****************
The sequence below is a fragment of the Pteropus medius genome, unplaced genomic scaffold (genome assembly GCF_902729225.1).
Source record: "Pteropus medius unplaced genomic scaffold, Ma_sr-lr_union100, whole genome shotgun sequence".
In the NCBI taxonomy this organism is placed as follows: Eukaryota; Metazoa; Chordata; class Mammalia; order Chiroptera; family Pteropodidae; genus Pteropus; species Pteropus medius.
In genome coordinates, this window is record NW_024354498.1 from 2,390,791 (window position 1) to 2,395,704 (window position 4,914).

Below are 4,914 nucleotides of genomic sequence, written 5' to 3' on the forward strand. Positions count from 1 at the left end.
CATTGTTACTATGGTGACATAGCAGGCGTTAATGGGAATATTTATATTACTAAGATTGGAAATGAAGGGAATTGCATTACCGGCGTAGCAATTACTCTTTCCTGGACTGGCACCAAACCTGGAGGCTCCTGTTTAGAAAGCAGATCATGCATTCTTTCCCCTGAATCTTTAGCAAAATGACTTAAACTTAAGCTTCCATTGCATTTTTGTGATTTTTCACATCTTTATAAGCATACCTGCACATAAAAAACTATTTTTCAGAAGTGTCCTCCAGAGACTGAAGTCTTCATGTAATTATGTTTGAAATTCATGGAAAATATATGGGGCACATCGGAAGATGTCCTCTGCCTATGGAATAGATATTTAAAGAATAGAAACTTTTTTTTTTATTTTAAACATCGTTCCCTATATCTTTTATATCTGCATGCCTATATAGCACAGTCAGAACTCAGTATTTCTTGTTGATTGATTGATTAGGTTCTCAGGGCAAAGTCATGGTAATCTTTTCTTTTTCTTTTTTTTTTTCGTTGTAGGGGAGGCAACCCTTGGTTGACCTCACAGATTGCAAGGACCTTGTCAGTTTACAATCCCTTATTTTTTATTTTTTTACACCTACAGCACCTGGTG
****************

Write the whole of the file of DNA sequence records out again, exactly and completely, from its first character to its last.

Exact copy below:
The sequence below is a fragment of the Pteropus medius genome, unplaced genomic scaffold (genome assembly GCF_902729225.1).
Source record: "Pteropus medius unplaced genomic scaffold, Ma_sr-lr_union100, whole genome shotgun sequence".
In the NCBI taxonomy this organism is placed as follows: Eukaryota; Metazoa; Chordata; class Mammalia; order Chiroptera; family Pteropodidae; genus Pteropus; species Pteropus medius.
In genome coordinates, this window is record NW_024354498.1 from 2,390,791 (window position 1) to 2,395,704 (window position 4,914).

Below are 4,914 nucleotides of genomic sequence, written 5' to 3' on the forward strand. Positions count from 1 at the left end.
CATTGTTACTATGGTGACATAGCAGGCGTTAATGGGAATATTTATATTACTAAGATTGGAAATGAAGGGAATTGCATTACCGGCGTAGCAATTACTCTTTCCTGGACTGGCACCAAACCTGGAGGCTCCTGTTTAGAAAGCAGATCATGCATTCTTTCCCCTGAATCTTTAGCAAAATGACTTAAACTTAAGCTTCCATTGCATTTTTGTGATTTTTCACATCTTTATAAGCATACCTGCACATAAAAAACTATTTTTCAGAAGTGTCCTCCAGAGACTGAAGTCTTCATGTAATTATGTTTGAAATTCATGGAAAATATATGGGGCACATCGGAAGATGTCCTCTGCCTATGGAATAGATATTTAAAGAATAGAAACTTTTTTTTTTATTTTAAACATCGTTCCCTATATCTTTTATATCTGCATGCCTATATAGCACAGTCAGAACTCAGTATTTCTTGTTGATTGATTGATTAGGTTCTCAGGGCAAAGTCATGGTAATCTTTTCTTTTTCTTTTTTTTTTTCGTTGTAGGGGAGGCAACCCTTGGTTGACCTCACAGATTGCAAGGACCTTGTCAGTTTACAATCCCTTATTTTTTATTTTTTTACACCTACAGCACCTGGTG